Perhaps peace is not, after all, something you work for, or “fight for.”  It is indeed “fighting for peace” that starts all the wars. What, after all, are the pretexts of all these Cold War crises, but “fighting for peace”?  Peace is something you have or you do not have. If you yourself are at peace, then there is at least *some* peace in the world. Then you share your peace with everyone, and everyone will be at peace. Of course I realize that arguments like this can be used as a pretext for passivity, for indifferent acceptance of every iniquity. Quietism leads to war as surely as anything does. But I am not speaking of quietism, because quietism is not peace, nor is it the way to peace.

– Thomas Merton,   Conjectures of a Guilty Bystander  

Indeed somehow each time a war is begun some believe it is the path to peace or the war to end all wars.  St. Paul wrote: “Do not be overcome by evil, but overcome evil with good” (Romans 12:21).

And yet with Merton, I am troubled by the fact that evil is a real force in the world that must be reckoned with.  It cannot be ignored.  Those intent on war will not be stopped by the threat of war, nor by the activities of pacifists.  Pacifism is not passivity.  One has to choose to wage peace, peace will not happen by doing nothing, unless one thinks death and burial gives peace to the pacifist.  The violent, the terrorist, the tyrant are not moved by pacifism.  Jesus’ descent into Hades was not the act of a pacifist, but of a conqueror.  Liberation and salvation are active concepts demanding energy be expended.   Death, the final enemy, is overthrown, trampled down, and destroyed  by Christ not ignored, lulled to sleep or pacified .  We are neither to compromise with evil and death nor form an alliance with it.  We are not instructed by Christ to live at peace with evil or death but to overcome them.    This is why pacifism cannot mean passivity.

The Kingdom of God in Matthew 21:43

This is the third and final blog in this series of reflections on the Parables of Jesus.  Part 1:    Hearing God Through the Parables of Jesus       Part 2:  The Parable of the Sower

Jesus uses parables as a teaching method to point to a future reality: the Kingdom of God which is to come.   The parables are signs along the way to help us find our way to the Kingdom and to recognize our destination.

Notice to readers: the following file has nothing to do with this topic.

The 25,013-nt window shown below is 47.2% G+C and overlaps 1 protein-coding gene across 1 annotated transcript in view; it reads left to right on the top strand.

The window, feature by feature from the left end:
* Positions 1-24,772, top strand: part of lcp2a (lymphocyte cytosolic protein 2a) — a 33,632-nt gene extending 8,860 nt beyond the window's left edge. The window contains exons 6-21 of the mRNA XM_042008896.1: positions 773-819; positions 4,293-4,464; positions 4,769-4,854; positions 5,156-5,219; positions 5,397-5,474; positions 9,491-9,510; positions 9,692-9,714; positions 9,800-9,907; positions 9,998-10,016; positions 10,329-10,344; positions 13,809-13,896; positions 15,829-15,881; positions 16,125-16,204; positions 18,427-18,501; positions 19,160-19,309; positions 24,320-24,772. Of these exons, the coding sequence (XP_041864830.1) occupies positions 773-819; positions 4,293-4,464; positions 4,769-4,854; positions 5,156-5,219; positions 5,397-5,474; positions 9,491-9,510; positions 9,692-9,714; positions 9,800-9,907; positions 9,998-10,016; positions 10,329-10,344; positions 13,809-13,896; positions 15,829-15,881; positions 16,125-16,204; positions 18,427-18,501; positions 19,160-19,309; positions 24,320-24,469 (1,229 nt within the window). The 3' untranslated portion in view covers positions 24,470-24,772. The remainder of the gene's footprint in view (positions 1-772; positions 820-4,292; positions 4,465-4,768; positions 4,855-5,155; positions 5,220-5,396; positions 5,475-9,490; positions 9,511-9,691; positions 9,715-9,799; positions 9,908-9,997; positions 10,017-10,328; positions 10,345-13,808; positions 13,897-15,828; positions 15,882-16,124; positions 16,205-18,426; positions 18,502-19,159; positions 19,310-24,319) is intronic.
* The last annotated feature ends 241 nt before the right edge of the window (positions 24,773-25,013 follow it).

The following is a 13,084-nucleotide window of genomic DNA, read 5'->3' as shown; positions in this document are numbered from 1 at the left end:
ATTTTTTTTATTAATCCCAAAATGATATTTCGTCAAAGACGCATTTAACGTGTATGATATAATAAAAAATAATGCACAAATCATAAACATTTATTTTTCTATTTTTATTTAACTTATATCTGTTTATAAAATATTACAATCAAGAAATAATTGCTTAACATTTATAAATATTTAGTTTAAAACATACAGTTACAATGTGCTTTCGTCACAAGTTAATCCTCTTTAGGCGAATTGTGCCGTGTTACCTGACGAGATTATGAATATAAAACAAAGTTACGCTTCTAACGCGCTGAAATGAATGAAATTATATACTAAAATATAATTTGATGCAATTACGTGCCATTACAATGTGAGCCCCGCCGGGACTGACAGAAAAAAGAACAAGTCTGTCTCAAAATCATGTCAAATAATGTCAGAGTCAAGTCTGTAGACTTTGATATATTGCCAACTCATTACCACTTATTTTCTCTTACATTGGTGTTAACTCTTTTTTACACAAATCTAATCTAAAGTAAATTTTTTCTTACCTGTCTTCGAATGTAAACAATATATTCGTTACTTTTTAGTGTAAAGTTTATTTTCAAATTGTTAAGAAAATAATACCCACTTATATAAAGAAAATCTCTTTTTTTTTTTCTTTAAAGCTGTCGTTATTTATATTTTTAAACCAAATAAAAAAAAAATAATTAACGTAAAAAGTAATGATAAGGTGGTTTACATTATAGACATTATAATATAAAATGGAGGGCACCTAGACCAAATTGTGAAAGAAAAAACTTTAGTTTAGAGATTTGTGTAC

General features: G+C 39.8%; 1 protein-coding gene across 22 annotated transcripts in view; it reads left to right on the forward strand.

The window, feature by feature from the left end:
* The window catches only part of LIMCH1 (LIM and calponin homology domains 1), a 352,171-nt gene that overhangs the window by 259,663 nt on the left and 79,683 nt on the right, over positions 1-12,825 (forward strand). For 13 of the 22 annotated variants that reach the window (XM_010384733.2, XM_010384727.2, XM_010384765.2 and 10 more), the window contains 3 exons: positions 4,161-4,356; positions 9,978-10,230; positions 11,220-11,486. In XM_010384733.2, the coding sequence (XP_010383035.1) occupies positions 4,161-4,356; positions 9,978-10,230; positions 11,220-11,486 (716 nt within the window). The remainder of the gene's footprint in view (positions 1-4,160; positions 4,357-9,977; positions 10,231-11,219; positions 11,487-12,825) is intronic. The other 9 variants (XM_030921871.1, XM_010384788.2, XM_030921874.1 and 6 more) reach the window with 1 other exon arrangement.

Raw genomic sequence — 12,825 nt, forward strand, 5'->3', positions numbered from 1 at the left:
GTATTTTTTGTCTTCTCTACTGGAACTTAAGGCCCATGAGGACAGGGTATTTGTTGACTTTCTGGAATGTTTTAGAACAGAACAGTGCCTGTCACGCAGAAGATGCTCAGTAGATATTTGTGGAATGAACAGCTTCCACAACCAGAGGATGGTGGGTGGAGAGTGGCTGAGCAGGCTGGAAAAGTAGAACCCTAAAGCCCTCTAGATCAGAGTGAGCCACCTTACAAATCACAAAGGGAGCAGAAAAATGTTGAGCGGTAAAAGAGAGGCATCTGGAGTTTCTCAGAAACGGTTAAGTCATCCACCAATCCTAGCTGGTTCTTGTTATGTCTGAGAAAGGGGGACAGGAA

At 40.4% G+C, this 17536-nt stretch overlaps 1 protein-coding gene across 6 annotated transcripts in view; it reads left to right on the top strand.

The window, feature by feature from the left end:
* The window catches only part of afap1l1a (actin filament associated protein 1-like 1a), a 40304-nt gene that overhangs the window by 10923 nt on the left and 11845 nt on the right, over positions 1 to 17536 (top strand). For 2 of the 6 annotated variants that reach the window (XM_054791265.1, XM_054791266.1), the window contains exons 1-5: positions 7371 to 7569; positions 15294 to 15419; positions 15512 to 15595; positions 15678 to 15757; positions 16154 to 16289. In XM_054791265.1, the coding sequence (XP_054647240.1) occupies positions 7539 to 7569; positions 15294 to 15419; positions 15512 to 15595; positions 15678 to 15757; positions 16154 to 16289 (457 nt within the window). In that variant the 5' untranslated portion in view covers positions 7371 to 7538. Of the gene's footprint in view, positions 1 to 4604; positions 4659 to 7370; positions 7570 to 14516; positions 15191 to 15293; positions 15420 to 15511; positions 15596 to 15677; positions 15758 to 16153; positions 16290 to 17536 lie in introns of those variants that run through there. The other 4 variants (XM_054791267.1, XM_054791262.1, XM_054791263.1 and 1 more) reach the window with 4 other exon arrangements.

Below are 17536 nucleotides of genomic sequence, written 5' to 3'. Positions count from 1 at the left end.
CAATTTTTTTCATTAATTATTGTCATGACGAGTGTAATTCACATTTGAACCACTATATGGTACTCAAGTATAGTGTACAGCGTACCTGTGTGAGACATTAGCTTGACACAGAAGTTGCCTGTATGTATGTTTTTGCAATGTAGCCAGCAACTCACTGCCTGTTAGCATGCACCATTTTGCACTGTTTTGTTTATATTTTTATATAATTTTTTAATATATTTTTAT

But a parable also reveals to us how different the Kingdom of God is from what we might imagine – in fact the parable expands our imagination so that we truly see how the Kingdom of God is not merely the best of human imagination, but it is totally different from how humans would imagine it.  The Kingdom is truly God’s and heavenly and not just the product of human aspiration, intelligence or creativity. 

Jesus told many parables about what the kingdom of heaven is like.   There are many things we might think about when we think about God’s Kingdom.  We might think the Kingdom of God is something which comes in total power and transforms the world permanently.  Or it is the end of this world and the establishment of God’s glory.   Or it is the Judgment Day and the end of all things.  It is the final destruction of all evil and of death.   It is the fulfillment of all God’s promises and the wiping away of every tear, sorrow, sighing, and suffering.  It is the totality of God’s glory and the end to all that is sinful, evil and wrong. 

Let us consider what Jesus says in Matthew 21:43  – 

” Therefore I tell you, the kingdom of God will be taken away from you and given to a nation producing the fruits of it.”

The context of this saying is that Jesus just told the parable of the householder and the unruly tenants.   Additionally the chief priests and the Pharisees clearly perceive that Jesus spoke this parable about them (they do form an allegorical understanding, they realize they are the wicked tenants in the parable).  However, what they fail to understand is in what manner this parable is a sign of the Kingdom of God.  Their minds have moved far away from God’s Kingdom, and they are now filled with hatred for Jesus because they fear He is simply trying to turn the crowds against them.  So they have ears but cannot hear for their minds are filled with their own understanding of the parable, rather than allowing the parable to reveal the Kingdom of God.  In fact their hearts and minds have been narrowed by a legalistic and literalistic reading of the Torah.

Jessus asks them, “Have you never read in the scriptures…?”   Of course they read it, countless times.  But they didn’t understand it, or apply its meaning to their lives.   They have eyes to read it, and ears to hear it proclaimed in the synagogue, but they are blind and deaf to its meaning and purpose as they have hardened their hearts and stiffened their necks by making their own interpretation of the Scriptures as more important than the Scriptures themselves.   So though the Kingdom of God is essential to them, they have blinded and deafened themselves to the Kingdom by the very way they interpret the Scriptures.